I’m reading a British mystery novel, and the detectives keep eating beans on toast. I had never heard of it before. Apparently it’s a common thing there, like donuts for American cops. Sounds disgusting.
Other literary sources (Terry Pratchett) indicate that vindaloo (hot curry) is a favored meal for cops on the night shift. I don’t think I’ve had curry in decades. I read somewhere that it’s the most popular food in England.
In older British detective stories (most notably by Dorothy Sayers), the restaurants of choice are French, perhaps because Lord Peter is a man of means. When actual British food is described, it sounds heavy and mildly disgusting: steak and kidney pie, sausages and mash, fish and chips, kippers, black pudding, Cornish pasties, spotted dick…
There’s an old joke that says that heaven is where the project is directed by Germans, the labor is supplied by Brits, the Italians provide the entertainment, and the French provide the food. In hell, the Italians direct the project, the French provide the labor, the Brits supply the food, and the Germans are the entertainers.
My dad’s parents were German immigrants. Dad used to buy sauerkraut from time to time. I hated the stuff. I always thought it was made with vinegar, but in a Guideposts article by someone raised in Alsace-Lorraine (the German-speaking part of France), the writer describes vast vats of cabbage fermenting with salt. Later I read about kimchi being buried in the ground to ferment. A friend told me that the Vietnamese make something similar from mustard greens. It turns out that fermenting late crops is a simple way to store them as a winter source of vegetables.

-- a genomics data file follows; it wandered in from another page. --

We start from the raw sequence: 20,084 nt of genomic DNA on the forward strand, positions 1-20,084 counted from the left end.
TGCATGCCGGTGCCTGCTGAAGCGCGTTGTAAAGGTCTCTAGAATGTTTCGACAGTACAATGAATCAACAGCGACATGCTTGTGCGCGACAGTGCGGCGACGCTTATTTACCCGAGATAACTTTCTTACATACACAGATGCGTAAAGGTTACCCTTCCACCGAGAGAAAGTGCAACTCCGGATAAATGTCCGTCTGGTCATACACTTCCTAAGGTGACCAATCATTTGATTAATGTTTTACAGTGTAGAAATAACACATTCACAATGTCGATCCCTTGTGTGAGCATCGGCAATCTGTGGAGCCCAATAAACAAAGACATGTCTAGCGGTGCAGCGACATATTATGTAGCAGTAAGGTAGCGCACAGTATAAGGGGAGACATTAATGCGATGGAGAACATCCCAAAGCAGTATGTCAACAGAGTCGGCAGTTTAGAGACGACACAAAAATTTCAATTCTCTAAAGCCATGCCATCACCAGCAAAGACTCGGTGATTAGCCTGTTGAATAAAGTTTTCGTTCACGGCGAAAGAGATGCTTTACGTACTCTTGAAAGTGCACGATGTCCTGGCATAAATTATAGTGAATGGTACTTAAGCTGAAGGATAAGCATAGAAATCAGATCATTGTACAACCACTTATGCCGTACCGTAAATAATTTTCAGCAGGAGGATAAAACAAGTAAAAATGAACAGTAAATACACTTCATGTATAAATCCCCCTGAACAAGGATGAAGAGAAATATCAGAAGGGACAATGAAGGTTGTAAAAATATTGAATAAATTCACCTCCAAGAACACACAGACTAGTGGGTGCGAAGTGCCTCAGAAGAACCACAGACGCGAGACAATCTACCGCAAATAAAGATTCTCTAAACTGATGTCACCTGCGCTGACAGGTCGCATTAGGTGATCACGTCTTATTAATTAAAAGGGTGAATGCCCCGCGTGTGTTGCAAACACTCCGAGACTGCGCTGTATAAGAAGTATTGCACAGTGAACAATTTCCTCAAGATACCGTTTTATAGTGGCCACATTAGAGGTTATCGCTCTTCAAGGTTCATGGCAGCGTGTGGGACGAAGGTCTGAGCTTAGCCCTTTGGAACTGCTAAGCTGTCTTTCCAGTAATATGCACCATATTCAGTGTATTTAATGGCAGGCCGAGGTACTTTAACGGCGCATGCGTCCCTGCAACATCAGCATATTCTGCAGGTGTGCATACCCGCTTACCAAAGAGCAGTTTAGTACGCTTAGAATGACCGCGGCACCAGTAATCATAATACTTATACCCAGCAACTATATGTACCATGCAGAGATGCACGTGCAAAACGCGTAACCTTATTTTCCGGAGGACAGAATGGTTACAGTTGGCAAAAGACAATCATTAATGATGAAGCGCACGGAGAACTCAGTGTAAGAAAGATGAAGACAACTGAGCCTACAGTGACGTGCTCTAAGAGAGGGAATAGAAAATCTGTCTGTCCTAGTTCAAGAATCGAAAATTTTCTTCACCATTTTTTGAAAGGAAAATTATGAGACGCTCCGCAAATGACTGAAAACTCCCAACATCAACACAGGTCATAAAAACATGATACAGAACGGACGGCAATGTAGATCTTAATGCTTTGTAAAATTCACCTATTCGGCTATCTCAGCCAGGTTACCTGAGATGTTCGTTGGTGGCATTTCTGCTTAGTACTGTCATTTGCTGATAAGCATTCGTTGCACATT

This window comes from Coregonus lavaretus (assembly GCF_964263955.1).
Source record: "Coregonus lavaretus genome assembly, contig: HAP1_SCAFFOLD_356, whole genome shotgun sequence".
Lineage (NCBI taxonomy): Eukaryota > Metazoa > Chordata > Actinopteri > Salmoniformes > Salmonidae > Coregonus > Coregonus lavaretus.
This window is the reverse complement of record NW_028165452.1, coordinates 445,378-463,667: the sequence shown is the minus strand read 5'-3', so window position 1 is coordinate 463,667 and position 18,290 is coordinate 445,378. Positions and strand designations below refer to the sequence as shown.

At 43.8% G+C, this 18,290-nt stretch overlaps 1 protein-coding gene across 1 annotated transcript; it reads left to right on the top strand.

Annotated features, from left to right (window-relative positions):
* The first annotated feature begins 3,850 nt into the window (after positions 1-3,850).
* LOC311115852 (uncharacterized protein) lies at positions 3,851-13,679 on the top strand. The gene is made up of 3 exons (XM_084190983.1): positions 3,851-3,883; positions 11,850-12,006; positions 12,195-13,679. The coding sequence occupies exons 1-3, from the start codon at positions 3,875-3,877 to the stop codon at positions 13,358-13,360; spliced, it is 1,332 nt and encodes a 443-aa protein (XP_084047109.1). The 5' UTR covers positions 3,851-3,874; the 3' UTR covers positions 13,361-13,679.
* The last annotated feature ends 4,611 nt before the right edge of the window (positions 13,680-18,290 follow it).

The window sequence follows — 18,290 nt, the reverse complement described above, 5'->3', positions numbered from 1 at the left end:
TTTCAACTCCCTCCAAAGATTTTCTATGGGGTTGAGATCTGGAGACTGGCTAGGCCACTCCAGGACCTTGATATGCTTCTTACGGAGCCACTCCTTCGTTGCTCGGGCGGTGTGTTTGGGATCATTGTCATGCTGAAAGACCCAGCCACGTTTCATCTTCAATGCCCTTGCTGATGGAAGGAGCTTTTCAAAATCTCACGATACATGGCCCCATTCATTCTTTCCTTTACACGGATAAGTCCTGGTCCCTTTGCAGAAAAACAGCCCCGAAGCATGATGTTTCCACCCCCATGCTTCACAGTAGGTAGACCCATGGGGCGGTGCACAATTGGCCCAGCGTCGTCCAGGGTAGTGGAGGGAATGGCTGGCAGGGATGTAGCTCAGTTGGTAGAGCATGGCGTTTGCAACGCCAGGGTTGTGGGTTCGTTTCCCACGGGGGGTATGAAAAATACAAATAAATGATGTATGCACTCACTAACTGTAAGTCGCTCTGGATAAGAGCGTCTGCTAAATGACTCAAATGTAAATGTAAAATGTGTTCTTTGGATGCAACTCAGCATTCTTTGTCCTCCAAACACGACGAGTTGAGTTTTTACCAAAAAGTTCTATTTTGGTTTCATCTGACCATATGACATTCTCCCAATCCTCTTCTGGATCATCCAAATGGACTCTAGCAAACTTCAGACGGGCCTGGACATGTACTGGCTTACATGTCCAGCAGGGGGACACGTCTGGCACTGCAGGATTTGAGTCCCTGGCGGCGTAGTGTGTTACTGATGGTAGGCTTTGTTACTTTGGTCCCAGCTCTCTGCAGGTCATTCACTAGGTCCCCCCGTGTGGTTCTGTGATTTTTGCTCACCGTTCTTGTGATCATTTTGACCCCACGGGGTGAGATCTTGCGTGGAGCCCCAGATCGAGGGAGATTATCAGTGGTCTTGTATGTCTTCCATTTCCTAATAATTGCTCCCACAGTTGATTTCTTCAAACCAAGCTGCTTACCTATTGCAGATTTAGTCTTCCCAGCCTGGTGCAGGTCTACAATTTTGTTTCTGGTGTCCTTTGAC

I taught ESL at a language school in Dallas for a year. More than half the students were Korean. Whenever I walked into the classroom, there was always a pungent aroma, something like spicy garlic. At a wonderful restaurant in Koreatown, I discovered its source: we were served a dozen varieties of kimchi, many flavors and degrees of hotness. It made its presence known long after the meal was over.
Seven years later, I briefly dated one of my former students. She didn’t like kimchi herself, but she made me a couple of varieties. I kept them in my fridge and nibbled at them over the course of a couple of months. The kimchi lasted longer than the relationship did. (She was an illegal alien and I wasn’t in a position to deal with that.)
Do you have any idea how hamburgers and hot dogs come across to people from other cultures? When you think of them objectively, hot dogs are quite disgusting (ground up meat by-products stuffed into a sausage skin). Hamburgers are greasy and bland, not tasty like the grass-fed beef of other countries. French fries… bleah. Ketchup… yuck.
Maybe that’s why Subway is my default. My wife, on the other hand, is addicted to spicy wings from the Publix deli.